In a juke joint, sharecropper Zeke falls for a beautiful dancer, Chick, but she's only setting him up for a rigged craps game. He loses $100, the money he got for the sale of his family's ... See full summary »
Daniel L. Haynes,
Nina Mae McKinney,
Western sheriff Bob Wells is preparing to marry Sally Morgan; she loves part-Indian Wanenis, whose race is an obstacle. Sally flees the wedding with hypochondriac Henry Williams, who thinks... See full summary »
Anthony John is an actor whose life is strongly influenced by the characters he plays. When he's playing comedy, he's the most enjoyable person in the world, but when he's playing drama, ... See full summary »
After accidentally killing the key witness to a crime, a mysterious drifter turns himself to the law, under a false name intending to protect his own family. But when the news of his ... See full summary »
William K. Howard
Johnny Mack Brown
Hugh 'Bulldog' Drummond is a British WWI veteran who longs for some excitement after he returns to the humdrum existence of civilian life. He gets what he's looking for when a girl requests his help in freeing her uncle from a nursing home. She believes the home is just a front and that her uncle is really being held captive while the culprits try to extort his fortune from him. Written by
[in the silence of the club room, the waiter drops a spoon. Slowly the elderly Colonel stands up, and then... ]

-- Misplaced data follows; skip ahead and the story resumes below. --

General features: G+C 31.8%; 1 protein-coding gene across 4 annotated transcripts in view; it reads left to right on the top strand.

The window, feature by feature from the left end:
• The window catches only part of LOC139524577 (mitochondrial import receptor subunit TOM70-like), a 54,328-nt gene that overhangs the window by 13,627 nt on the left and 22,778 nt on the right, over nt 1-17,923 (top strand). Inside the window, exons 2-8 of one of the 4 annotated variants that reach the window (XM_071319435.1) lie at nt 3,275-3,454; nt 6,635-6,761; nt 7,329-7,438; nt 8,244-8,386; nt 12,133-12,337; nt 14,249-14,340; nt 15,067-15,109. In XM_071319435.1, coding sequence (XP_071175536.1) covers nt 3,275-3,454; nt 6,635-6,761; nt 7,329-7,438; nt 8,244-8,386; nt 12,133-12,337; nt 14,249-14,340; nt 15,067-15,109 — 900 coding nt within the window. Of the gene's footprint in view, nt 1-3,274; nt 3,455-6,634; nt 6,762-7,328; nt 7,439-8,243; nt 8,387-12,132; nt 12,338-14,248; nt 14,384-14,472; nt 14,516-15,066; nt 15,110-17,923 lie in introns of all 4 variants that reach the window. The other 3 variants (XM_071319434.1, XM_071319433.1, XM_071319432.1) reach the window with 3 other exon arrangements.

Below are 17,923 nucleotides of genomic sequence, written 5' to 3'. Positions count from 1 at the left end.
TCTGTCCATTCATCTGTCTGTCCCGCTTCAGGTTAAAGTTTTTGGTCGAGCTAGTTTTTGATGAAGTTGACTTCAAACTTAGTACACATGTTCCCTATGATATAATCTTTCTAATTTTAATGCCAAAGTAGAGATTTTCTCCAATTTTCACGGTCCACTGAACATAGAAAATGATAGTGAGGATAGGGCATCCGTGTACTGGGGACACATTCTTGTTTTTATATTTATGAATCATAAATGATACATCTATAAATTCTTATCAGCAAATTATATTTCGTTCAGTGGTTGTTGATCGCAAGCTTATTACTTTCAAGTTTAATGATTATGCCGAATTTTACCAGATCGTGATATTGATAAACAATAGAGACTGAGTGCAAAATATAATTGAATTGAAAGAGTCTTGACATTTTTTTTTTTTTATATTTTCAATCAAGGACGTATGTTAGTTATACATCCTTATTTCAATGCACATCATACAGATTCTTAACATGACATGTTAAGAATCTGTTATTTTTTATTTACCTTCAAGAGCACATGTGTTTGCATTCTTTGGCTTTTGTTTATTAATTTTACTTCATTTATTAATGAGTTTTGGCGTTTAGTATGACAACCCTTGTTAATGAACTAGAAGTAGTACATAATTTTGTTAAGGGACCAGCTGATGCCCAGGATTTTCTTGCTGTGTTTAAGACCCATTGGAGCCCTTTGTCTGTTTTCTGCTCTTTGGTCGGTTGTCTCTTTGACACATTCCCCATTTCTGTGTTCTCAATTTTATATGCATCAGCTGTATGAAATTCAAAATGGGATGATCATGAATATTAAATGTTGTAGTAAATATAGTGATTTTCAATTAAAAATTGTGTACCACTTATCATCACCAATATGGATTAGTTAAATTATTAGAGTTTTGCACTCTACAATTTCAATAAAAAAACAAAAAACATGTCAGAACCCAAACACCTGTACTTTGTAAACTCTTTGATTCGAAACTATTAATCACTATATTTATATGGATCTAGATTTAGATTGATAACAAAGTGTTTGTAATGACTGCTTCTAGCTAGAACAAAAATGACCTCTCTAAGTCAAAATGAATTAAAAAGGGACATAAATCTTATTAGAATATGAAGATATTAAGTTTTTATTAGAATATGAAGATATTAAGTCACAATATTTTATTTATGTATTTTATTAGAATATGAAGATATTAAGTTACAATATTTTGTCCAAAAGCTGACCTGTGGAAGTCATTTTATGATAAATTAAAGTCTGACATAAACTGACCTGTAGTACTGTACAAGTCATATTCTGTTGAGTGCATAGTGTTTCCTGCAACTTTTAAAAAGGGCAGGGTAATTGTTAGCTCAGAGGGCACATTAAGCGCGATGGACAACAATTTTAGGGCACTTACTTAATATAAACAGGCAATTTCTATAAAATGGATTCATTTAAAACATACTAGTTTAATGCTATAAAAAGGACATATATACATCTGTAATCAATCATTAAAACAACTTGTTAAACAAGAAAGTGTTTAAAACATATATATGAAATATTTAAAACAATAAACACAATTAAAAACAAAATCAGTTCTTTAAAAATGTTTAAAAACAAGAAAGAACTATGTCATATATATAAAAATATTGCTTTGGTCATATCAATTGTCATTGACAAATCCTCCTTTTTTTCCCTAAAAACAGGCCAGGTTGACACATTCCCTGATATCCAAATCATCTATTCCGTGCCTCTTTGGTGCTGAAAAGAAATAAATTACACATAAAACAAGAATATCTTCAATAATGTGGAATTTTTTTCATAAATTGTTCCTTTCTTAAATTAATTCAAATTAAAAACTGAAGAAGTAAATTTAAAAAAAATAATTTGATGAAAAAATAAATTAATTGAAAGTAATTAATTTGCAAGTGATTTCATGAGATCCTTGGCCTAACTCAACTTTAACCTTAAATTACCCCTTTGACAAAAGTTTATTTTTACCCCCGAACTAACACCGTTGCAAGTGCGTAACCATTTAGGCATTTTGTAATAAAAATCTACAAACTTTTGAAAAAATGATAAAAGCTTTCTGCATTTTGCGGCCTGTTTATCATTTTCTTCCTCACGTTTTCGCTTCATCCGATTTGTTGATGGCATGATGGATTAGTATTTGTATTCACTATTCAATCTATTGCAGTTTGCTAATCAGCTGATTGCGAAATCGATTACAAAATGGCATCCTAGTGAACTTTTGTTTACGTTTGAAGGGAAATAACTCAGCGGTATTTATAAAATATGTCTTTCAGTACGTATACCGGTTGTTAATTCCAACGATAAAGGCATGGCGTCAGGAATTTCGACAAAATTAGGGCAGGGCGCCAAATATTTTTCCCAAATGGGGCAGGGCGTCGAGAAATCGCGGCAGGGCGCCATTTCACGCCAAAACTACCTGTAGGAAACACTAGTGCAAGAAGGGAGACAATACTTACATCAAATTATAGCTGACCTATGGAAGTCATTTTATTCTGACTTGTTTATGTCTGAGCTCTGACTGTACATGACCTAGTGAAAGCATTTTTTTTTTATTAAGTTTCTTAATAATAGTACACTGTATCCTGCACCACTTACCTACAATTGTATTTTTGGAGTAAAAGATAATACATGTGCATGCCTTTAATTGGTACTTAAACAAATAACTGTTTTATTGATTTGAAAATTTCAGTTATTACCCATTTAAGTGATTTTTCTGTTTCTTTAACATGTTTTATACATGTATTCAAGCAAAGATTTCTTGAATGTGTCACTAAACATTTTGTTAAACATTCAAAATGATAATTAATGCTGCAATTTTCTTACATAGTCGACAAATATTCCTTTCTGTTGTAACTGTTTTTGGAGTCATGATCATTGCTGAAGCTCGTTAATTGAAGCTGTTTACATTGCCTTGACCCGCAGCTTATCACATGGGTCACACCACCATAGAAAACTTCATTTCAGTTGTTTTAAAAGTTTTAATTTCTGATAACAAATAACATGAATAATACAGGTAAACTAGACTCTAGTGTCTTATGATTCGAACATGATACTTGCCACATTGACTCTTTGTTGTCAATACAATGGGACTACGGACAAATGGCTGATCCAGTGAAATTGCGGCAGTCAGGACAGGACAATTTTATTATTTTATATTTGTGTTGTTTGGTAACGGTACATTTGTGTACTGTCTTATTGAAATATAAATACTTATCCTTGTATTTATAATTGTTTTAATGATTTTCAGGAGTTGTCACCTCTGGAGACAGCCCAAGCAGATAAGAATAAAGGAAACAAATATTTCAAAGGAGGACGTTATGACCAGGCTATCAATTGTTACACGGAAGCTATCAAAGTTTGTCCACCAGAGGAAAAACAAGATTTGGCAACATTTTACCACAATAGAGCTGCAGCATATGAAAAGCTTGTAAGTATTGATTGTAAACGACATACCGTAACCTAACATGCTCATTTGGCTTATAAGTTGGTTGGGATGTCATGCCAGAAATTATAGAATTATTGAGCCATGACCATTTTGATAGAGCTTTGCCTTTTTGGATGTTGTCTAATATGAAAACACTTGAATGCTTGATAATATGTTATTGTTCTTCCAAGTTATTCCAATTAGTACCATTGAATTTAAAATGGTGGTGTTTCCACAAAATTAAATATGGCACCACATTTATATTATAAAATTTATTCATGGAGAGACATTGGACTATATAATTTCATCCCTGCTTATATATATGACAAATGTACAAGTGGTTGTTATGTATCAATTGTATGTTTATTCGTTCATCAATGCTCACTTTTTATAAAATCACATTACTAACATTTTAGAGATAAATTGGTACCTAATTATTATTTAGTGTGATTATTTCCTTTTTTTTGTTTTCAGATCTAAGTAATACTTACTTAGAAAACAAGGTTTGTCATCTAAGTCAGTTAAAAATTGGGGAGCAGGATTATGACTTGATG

Pah! The eternal din in this club is an outrage! I ask you, wot?
You're perfectly right, Colonel. We ought to complain. Do you know that's the third spoon I've heard drop this month?
Hugh 'Bulldog' Drummond:
Spoons, my hat. I wish that somebody would throw a bomb and wake the place up.
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The literary character of Bulldog Drummond has not worn well. Reading the books now, Drummond tends to come across as more of a fascist bully than as a hero. This 1929 movie was Ronald Colman's first in a talkie and he plays the character with his usual charm, honing down the more brutal aspects of the Drummond in the books (although in one scene he does gleefully choke a man to death with his bare hands).
The movie is based on the stage play rather than on the book and the stage origins show. One can almost sense actors waiting for their cue to make an entrance. Colman and Bennett are pretty good in the lead roles but the over acting of Lawrence Grant as the mad doctor is painful to behold.
For collector's it's worth seeing once for the record.
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